First and foremostly,
Take the user's viewpoint
... and not that of an implementer. All too often this is ignored – also in existing constraint implementations. And it shows. So here are the most salient aspects to take into account.
Obviously this should hold. It is always better to produce clean errors, mostly instantiation errors, better to flounder forever, even better to loop forever than to fail incorrectly. If all else breaks you can wrap your attempt with
freeze(_, G_0). Note that you do need a working toplevel to actually see such floundering goals. SICStus has such a toplevel1, in SWI you need to wrap your query as
call_residue_vars(Query_0, Vs) to see all attached constraints.
Next you want to ensure that your constraint ensures consistency as much as possible. There are many notions of consistency like, domain and bounds consistency. To take your precise requirement think of
difgrn/2 and compare it to the built-in
difgrn(X, Y) :-
when((ground(X), ground(Y)), X \== Y).
| ?- difgrn(X, X).
prolog:when(_A,(ground(X),ground(X)),user:(X\==X)) ? ;
| ?- dif(X, X).
| ?- difgrn(, [_]).
| ?- dif(, [_]).
One way to implement
dif/2 in full strength is to use the very special condition
difwh(X,Y) :- when(?=(X,Y), X\==Y).
which should answer your question as best as one can:
In other words, how to correctly implement the behaviour exhibited by dif/2 but with any kind of user-defined relation?
But unfortunately, this does not extend to anything else.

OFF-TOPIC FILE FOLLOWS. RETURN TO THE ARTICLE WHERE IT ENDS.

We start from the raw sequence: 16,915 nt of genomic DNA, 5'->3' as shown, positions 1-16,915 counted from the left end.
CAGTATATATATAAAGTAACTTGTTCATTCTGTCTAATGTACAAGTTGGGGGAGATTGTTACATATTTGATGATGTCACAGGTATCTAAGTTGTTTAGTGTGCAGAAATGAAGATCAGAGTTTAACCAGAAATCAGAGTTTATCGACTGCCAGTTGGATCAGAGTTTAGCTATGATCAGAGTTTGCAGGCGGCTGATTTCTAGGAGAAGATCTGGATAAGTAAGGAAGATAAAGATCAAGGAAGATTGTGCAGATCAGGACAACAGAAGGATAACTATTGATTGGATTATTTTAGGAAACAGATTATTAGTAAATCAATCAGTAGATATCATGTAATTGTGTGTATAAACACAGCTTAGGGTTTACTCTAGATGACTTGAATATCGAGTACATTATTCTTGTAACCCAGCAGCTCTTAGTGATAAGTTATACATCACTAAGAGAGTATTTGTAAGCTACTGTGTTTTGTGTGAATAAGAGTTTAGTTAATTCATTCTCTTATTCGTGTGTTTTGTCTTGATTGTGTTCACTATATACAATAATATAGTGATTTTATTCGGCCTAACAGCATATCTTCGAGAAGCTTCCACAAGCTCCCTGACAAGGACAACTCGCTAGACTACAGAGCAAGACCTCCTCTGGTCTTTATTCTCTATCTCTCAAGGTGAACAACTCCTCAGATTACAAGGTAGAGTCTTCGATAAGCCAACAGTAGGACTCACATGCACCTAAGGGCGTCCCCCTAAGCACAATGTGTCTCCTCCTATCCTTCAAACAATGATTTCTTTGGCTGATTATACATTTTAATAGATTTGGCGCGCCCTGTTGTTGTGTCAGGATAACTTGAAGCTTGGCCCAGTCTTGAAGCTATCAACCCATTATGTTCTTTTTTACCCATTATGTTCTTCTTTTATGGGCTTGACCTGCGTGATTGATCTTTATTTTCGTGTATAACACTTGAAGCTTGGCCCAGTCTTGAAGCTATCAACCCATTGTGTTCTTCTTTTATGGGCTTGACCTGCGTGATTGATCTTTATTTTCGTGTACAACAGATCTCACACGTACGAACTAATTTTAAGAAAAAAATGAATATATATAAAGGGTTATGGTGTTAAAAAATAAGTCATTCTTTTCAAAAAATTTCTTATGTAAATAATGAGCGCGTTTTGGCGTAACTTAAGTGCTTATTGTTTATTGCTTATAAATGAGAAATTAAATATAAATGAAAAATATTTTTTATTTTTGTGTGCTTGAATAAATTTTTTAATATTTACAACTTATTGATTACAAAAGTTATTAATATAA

The situation becomes even more complex if one considers consistency between various constraints. Think of
X in 1..2, dif(X, 1), dif(X, 2).
(For lack of a better word.) Sometimes you want to see your constraints nicely on the toplevel - and the best way is to represent them as goals that themselves will reestablish the exact state required to represent an answer.
trig_ground answers, which certainly could be beautified a bit.
Same as answer projections but possible at any point in time, via
This is useful for diagnostic purposes and loop checks.
For purely syntactic terms, there is
subsumes_term/2 which ignores constraints. A prerequisite to perform an effective test is to connect each involved variable to the actual constraint. Consider the goal
freeze(X, Y = a) and imagine some subsumption checking with
Y as an argument. If
Y is no longer attached to the information (as it usually is with current implementations of
freeze/2) you will come to the wrong conclusion that this
Note as for the actual example of
dif/2, this was the very first constraint ever (1972, Prolog 0). A more elaborate description gives Michel van Caneghem in L'anatomie de Prolog, InterÉditions 1986 and Lee Naish in Papers about MU-Prolog.
1 Half-true. For
library(clpfd) you need